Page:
Tools: Save | Print | E-mail | Most Read
Steps Taken to Cool Real-estate Market
Adjust font size:

In a bid to cool down the country's overly hot property market China's State Council has agreed to significantly tighten the rules regarding mortgage down payments and housing transactions. 

According to a statement issued by the State Council yesterday from June 1 the minimum down payment for a new apartment larger than 90 square meters will be raised from 20 to 30 percent.

The payment for an apartment smaller than 90 square meters will remain unchanged at 20 percent to cater for "the needs of middle and low income groups," the statement said.

In another significant move a transaction tax will be imposed on people attempting to sell on their properties within five years of purchase. The current period is two years. The tax rate will remain unchanged at 5.5 percent of the sale value.

This move, also effective June 1, is aimed at "curbing speculative and investment-oriented housing demand," according to the statement.

"The transaction tax will certainly do something to combat investment-oriented housing demand although it will depend on how effectively the new rules are enforced," said Wang Deyong, a real-estate industry analyst with CITIC Securities.

"This tax on sales of second-hand houses, together with other measures in the State Council statement, are likely to have an impact on the market but it won't be dramatic," said Richard Wang, associate director of the Consultancy and Research Department with global real-estate advisor DTZ's Beijing office.

However, for high-income earners the down payment increase may not be a major deterrent.

"It will have little, if any, impact on my home-buying plan," said Zhao Guocheng, 28, an Internet service company employee in Beijing.

"If it were raised to 50 percent, as was rumored one week ago, then I would have to rethink my purchase plan," he said. "Perhaps I would have to work hard for many more years to buy a flat."

Earlier, in an executive meeting chaired by Premier Wen Jiabao on May 17, the State Council vowed to use a mix of tax, credit and land policies for this purpose.

The State Administration of Taxation also issued a directive on May 19 reiterating its call on local governments to impose a 20 percent capital-gains tax on sales of second-hand properties which requires sellers to pay 20 percent of any profit from housing sales as tax.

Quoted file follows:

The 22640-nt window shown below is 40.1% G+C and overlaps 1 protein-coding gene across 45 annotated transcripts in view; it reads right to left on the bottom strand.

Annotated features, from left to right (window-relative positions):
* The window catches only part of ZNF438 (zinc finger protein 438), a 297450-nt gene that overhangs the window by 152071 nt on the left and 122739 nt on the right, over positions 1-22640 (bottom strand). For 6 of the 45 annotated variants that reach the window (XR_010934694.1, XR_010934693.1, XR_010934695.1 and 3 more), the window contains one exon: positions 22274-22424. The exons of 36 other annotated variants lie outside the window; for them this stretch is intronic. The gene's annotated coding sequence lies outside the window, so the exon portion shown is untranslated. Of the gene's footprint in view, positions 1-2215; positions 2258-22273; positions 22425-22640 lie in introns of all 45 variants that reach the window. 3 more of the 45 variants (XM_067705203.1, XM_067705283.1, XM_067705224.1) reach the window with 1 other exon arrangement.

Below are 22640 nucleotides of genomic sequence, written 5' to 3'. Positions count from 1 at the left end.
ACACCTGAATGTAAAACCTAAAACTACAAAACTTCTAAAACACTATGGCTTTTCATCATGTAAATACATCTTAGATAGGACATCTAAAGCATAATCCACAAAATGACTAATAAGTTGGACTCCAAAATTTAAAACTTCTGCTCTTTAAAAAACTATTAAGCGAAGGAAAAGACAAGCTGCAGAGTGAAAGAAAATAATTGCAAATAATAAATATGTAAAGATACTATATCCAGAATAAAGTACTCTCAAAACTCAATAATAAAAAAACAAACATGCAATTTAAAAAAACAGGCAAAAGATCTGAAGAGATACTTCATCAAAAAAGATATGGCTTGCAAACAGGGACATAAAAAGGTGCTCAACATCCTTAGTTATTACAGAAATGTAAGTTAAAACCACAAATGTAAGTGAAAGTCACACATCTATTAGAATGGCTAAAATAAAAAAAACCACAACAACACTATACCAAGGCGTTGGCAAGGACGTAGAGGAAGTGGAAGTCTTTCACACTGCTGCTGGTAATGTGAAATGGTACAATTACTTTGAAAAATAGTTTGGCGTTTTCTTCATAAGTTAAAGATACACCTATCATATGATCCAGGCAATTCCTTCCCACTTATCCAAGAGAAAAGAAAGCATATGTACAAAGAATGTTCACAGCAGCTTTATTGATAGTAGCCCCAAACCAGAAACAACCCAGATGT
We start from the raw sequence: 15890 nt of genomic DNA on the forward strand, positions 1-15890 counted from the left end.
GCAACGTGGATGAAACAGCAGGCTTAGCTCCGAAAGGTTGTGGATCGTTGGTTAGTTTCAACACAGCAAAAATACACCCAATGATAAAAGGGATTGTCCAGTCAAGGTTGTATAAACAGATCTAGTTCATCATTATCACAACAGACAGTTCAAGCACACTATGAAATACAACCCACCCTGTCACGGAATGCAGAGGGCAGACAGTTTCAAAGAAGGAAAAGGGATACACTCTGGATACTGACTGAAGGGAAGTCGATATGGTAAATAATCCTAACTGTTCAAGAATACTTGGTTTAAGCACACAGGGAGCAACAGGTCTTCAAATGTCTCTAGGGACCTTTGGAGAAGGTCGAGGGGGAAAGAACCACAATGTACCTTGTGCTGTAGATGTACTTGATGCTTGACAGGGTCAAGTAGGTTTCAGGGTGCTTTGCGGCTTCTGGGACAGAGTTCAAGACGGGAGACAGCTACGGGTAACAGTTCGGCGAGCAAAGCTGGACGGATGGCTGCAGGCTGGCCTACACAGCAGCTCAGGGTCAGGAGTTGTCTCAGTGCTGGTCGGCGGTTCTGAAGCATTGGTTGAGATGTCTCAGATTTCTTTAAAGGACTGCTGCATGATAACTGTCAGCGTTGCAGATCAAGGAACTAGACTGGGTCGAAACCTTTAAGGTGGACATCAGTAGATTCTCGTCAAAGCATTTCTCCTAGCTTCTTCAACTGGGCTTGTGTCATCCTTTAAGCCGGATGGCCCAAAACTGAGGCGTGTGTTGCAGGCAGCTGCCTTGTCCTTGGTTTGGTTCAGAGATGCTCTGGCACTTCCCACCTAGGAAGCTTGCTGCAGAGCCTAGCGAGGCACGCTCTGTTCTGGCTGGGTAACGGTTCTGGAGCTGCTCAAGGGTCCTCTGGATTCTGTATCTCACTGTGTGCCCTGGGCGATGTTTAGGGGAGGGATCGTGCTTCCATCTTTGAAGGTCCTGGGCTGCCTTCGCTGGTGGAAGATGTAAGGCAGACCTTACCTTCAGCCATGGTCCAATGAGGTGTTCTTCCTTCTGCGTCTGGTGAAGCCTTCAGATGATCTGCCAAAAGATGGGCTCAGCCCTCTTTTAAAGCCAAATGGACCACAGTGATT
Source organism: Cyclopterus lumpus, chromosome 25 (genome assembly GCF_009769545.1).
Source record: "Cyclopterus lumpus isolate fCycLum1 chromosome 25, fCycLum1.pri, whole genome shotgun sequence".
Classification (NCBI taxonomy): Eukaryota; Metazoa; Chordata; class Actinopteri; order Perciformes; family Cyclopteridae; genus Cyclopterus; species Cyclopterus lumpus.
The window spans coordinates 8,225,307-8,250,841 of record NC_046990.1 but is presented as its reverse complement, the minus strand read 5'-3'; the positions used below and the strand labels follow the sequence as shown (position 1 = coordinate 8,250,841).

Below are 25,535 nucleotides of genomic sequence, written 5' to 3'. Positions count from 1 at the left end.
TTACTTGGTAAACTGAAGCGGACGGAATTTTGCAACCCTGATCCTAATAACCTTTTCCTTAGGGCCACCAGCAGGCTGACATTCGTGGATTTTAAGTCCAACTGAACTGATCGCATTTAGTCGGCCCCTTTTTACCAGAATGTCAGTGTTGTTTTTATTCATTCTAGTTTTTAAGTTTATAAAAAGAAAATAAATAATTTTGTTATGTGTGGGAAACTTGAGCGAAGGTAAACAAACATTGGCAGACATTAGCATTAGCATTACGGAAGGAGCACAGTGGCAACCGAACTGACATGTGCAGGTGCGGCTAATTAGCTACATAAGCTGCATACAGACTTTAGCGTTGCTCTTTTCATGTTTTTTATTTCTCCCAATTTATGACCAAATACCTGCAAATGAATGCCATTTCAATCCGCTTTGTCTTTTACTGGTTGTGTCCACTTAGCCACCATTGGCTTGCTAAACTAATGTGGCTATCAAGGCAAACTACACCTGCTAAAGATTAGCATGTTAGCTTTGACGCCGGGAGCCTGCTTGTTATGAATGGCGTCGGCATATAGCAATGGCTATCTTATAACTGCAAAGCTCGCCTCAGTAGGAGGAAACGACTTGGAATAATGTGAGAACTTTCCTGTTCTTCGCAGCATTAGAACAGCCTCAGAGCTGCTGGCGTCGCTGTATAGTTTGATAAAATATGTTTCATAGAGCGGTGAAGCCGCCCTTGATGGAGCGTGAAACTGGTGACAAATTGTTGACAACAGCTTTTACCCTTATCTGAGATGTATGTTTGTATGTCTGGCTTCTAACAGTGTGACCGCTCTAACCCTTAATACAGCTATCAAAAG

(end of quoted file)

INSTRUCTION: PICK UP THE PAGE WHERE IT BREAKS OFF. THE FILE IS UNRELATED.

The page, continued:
Property prices in China's major cities have soared in recent years which have raised concerns about a market overheating. 

In the first quarter this year housing prices jumped 15 percent in Beijing and 35 percent in Shenzhen, a booming city in Guangdong Province.

The latest moves, which also cover bank lending, are "the most detailed policies that the government has ever taken towards the housing market," said an executive with a Beijing-based property developer who wished not be named,

"It may make life harder for the less competitive and smaller developers but it will not have much impact on the strong and competitive players," he added.

The statement also called for strengthened supervision on land used for housing developments.

A policy has been issued which requires that developers of land slated for development be charged a high "idle land fee" if it remains unused for one year while rights would be revoked if it remained unused for two. 

The State Council paper also asked local governments to make 70 percent of its annual land supply available for the development of low-cost housing.

"The land supply policy may be the most effective way to rein in surging property prices," said DTZ's Wang. "The land market should be better regulated. In some places the land auction floor price offered by local governments is too high which inevitably pushes up prices," he said.

(China Daily May 30, 2006)

Tools: Save | Print | E-mail | Most Read

Related Stories
Banks Urged to Curb House Loans
Gov't Moves to Cool Housing Market
Central Bank Warns of Housing Financial Risks
Growth of Real Estate Price to Slow Down
Continued Gov't Control of Land Use
Protecting Homeowners' Rights - Who's Responsible?
Real Estate Growth to Slow over Next 15 Years

Product Directory
China Search
Country Search
Hot Buys
SiteMap | About Us | RSS | Newsletter | Feedback
Copyright © All Rights Reserved     E-mail: Tel: 86-10-88828000 京ICP证 040089号